Use of sheet rock cutting tool 10 of the preferred embodiment of the present invention is as follows. In any case, leading edge 67 of T-square arm 15 is placed flush to abut an edge 16 of sheet rock 18 to be measured and/or cut. For measuring and cutting from more than twelve inches to twenty-four inches of the sheet rock 18 as shown in FIG. 3, T-square arm 15 is positioned and fixed at its left-most limit relative to base scale arm 11 by engaging tab 21 in cut-out 27 and engaging first thumb screw into first threaded opening 28. Sliding scale arm 13 is positioned relative to base scale arm 11 at the desired distance to be cut at 13' and second thumb screw 61 is engaged into second threaded opening 55 fixing sliding scale arm 13. The desired distance 24 is read on the base scale arm indicia 17 at the left edge 26' of sliding scale arm 13' which is the distance from the center of first and second diamond shaped openings 41, 37 to leading edge 67 and thus the length of the desired cut. Cutting tool 20, such as a utility knife, is inserted and held in cutting tool engagement member 14 such that the blade of utility knife 20 is held between the upper apex 38 and lower apex 40 and inserted to make the desired depth of cut. Sheet rock cutting tool 10 is then guided along edge 16 of sheet rock 18 maintaining the flush abutment of leading edge 67 of T-square arm 15 against edge 16 while utility knife 20 cuts or scores sheet rock 18 at the desired distance 24 from edge 16.
For measuring and cutting from twelve inches to just over zero inches as shown in FIG. 4, sliding scale arm 13 is positioned and fixed at its left-most position relative to base scale arm 11 by engaging second thumb screw 61 into second threaded opening 55. Base scale arm 11, with sliding scale arm 13 fixed thereto, is positioned relative to T-square arm 15 at the desired distance 24 to be cut at 15' and first thumb screw 29 is engaged into first threaded opening 28 fixing base scale arm 11. The position of the right hand edge of the upper curved side 25 of T-square arm body 32, or measuring line 69', relative to sliding scale arm graduated indicia 19 gives the distance from the center of first and second diamond shaped openings 41, 37 to leading edge 67. Cutting tool 20, such as a utility knife, is inserted and held in cutting tool engagement member 14 such that the blade of utility knife 20 is held between the upper apex 38 and lower apex 40 and inserted to make the desired depth of cut. Sheet rock cutting tool 10 is then guided along edge 16 of sheet rock 18 maintaining the flush abutment of leading edge 67 of T-square arm 15 against edge 16 while utility knife 20 cuts or scores sheet rock 18 at the desired distance 24 from edge 16.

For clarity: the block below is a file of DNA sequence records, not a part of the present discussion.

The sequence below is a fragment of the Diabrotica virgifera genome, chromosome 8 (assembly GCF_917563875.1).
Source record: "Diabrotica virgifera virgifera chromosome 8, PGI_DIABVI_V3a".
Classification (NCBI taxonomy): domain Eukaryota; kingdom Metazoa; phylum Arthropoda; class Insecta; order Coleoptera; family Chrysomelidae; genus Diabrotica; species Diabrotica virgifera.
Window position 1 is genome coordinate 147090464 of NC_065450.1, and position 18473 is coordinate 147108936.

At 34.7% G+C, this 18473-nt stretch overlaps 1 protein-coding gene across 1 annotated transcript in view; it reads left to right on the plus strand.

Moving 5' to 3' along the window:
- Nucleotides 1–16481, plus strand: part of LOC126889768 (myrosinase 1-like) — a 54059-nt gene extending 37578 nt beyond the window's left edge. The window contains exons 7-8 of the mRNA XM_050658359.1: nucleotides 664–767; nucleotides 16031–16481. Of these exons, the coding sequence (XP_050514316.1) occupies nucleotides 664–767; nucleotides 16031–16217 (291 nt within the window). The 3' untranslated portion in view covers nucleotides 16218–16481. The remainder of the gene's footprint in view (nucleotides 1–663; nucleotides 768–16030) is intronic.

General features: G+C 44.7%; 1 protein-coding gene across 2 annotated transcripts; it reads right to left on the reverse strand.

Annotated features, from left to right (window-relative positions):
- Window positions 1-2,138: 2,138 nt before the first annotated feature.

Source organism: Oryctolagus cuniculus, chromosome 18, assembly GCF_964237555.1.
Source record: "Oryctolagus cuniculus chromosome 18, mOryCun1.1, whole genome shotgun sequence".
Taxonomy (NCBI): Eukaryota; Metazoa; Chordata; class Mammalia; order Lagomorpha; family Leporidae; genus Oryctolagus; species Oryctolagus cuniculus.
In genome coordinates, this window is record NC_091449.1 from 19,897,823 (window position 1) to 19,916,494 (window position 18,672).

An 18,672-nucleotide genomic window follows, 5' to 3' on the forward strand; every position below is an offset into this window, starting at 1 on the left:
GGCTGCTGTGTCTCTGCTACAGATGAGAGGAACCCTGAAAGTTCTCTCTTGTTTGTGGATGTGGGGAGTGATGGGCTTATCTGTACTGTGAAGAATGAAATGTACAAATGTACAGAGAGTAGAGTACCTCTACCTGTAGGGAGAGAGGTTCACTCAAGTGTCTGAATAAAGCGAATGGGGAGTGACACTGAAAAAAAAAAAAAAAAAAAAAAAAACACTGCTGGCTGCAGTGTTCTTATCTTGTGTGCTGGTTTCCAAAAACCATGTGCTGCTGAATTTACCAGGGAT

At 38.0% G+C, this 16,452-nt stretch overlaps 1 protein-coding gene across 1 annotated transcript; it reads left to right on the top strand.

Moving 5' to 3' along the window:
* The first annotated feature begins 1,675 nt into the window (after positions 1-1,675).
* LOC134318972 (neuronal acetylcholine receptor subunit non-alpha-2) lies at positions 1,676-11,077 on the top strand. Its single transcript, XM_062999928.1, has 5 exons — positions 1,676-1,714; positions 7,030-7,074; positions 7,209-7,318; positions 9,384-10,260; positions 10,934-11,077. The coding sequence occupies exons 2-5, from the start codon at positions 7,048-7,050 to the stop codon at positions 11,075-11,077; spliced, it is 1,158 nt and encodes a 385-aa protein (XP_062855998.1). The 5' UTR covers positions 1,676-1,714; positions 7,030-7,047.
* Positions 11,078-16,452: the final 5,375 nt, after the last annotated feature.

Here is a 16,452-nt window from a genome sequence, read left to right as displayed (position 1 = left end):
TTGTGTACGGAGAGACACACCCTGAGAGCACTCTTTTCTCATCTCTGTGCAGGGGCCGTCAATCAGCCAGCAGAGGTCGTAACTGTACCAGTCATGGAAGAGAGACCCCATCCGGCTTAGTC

If it is desired to only measure or mark sheet rock 18, a pencil or other like marking device, not shown, may be inserted into an apex 38, 40 depending upon which direction sheet rock cutting tool 10 is guided along edge 16. For example if sheet rock cutting tool 10 is to be guided downwardly along sheet rock 18, a pencil is placed in upper apex 38. The motion of sheet rock cutting tool 10 downwardly tends to maintain engagement of the pencil in upper apex 38. Similarly, the pencil is placed in lower apex 40 if sheet rock cutting tool 10 is to be guided upwardly along sheet rock 18.
While particular embodiments of the present invention have been illustrated and described, it is not intended to limit the invention, except as defined by the following claims.
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|US20130134201 *||Apr 18, 2011||May 30, 2013||Benoit Mallet||Guide for guiding the cutting of a piece of plasterboard, and kit and method for the implementation thereof|
|US20140151426 *||Dec 4, 2012||Jun 5, 2014||Richard Thibeault||Drywall splitter|
|U.S. Classification||30/293, 30/294|
|Feb 19, 2003||FPAY||Fee payment|
Year of fee payment: 4
|May 30, 2007||REMI||Maintenance fee reminder mailed|
|Nov 9, 2007||LAPS||Lapse for failure to pay maintenance fees|
|Jan 1, 2008||FP||Expired due to failure to pay maintenance fee|
Effective date: 20071109